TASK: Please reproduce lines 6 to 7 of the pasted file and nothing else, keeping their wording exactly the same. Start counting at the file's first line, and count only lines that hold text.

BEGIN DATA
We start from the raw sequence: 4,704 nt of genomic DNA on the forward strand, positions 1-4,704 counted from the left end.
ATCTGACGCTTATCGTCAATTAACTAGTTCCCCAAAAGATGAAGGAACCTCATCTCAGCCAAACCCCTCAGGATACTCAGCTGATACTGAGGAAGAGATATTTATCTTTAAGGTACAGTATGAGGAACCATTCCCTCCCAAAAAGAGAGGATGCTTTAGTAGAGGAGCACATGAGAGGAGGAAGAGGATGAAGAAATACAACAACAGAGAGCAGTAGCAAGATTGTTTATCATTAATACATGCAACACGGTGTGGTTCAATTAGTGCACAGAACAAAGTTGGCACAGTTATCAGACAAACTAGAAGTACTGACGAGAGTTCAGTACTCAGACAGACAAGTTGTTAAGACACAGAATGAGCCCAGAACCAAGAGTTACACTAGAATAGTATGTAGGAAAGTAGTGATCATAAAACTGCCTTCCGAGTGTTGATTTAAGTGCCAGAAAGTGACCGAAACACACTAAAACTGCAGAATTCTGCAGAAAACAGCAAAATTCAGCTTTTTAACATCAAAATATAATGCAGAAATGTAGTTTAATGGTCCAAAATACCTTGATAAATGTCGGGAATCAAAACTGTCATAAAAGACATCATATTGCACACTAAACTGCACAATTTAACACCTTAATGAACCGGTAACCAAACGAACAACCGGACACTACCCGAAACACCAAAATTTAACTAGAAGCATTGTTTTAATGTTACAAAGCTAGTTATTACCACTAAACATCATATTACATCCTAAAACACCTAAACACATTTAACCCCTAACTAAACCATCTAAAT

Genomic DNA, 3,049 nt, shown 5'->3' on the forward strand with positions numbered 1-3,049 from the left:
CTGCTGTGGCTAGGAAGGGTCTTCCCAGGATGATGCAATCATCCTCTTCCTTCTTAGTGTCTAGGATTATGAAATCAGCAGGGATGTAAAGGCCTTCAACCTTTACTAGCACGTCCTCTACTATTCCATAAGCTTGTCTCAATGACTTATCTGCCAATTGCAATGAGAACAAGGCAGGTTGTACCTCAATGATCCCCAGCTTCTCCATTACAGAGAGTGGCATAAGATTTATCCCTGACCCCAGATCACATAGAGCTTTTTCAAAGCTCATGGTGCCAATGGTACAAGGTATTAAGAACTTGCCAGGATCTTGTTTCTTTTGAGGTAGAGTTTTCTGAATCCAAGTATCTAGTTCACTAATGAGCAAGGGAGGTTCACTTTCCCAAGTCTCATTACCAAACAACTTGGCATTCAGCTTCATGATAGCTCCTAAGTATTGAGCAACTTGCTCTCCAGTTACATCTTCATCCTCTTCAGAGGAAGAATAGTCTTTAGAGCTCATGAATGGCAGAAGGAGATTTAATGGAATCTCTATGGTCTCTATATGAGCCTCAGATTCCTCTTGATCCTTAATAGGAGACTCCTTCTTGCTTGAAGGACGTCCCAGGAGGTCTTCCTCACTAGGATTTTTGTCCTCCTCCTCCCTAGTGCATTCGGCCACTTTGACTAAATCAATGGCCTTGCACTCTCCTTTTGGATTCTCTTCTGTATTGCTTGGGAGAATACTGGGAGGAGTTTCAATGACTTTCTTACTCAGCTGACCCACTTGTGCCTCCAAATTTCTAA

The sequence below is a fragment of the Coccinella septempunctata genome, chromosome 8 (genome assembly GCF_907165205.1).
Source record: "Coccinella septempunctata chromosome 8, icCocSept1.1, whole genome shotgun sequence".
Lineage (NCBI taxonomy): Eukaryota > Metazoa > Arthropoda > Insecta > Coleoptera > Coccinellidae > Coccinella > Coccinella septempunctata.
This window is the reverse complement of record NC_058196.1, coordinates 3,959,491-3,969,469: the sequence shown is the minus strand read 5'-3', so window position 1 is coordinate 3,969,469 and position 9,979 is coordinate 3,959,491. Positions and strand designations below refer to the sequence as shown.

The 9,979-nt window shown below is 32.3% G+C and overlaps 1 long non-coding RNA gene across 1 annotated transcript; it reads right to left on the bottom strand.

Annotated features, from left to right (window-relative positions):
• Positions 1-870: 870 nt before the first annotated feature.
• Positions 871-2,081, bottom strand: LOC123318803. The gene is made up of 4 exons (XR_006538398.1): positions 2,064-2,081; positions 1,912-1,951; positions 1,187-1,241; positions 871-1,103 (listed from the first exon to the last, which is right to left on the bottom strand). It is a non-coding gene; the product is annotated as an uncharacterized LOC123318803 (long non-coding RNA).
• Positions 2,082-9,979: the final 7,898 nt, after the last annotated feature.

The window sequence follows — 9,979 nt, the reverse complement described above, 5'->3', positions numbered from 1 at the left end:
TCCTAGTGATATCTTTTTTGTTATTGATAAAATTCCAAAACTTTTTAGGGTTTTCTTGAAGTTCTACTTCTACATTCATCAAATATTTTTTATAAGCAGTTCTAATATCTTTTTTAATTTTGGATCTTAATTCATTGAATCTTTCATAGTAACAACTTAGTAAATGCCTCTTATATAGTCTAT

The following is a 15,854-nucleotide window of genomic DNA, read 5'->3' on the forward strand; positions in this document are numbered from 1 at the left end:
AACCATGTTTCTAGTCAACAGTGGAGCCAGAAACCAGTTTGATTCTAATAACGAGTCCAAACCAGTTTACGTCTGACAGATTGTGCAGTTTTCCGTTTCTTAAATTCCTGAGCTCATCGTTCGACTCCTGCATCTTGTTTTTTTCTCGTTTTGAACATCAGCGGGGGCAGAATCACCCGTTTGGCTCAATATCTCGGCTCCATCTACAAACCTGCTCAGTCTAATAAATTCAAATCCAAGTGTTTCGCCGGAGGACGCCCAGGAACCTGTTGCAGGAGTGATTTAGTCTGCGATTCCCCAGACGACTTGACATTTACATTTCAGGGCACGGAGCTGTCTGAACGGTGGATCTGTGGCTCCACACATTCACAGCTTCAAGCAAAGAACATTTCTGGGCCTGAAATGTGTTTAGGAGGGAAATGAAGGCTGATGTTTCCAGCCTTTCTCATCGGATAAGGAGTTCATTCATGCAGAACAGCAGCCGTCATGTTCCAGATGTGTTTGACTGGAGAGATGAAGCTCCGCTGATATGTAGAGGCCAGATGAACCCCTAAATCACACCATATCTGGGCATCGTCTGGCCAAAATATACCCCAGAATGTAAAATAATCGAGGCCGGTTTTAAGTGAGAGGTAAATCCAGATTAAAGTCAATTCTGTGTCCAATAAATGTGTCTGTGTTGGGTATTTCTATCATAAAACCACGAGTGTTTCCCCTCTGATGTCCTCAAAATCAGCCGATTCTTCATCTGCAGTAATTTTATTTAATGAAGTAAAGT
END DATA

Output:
Source record: "Coccinella septempunctata chromosome 8, icCocSept1.1, whole genome shotgun sequence".
Lineage (NCBI taxonomy): Eukaryota > Metazoa > Arthropoda > Insecta > Coleoptera > Coccinellidae > Coccinella > Coccinella septempunctata.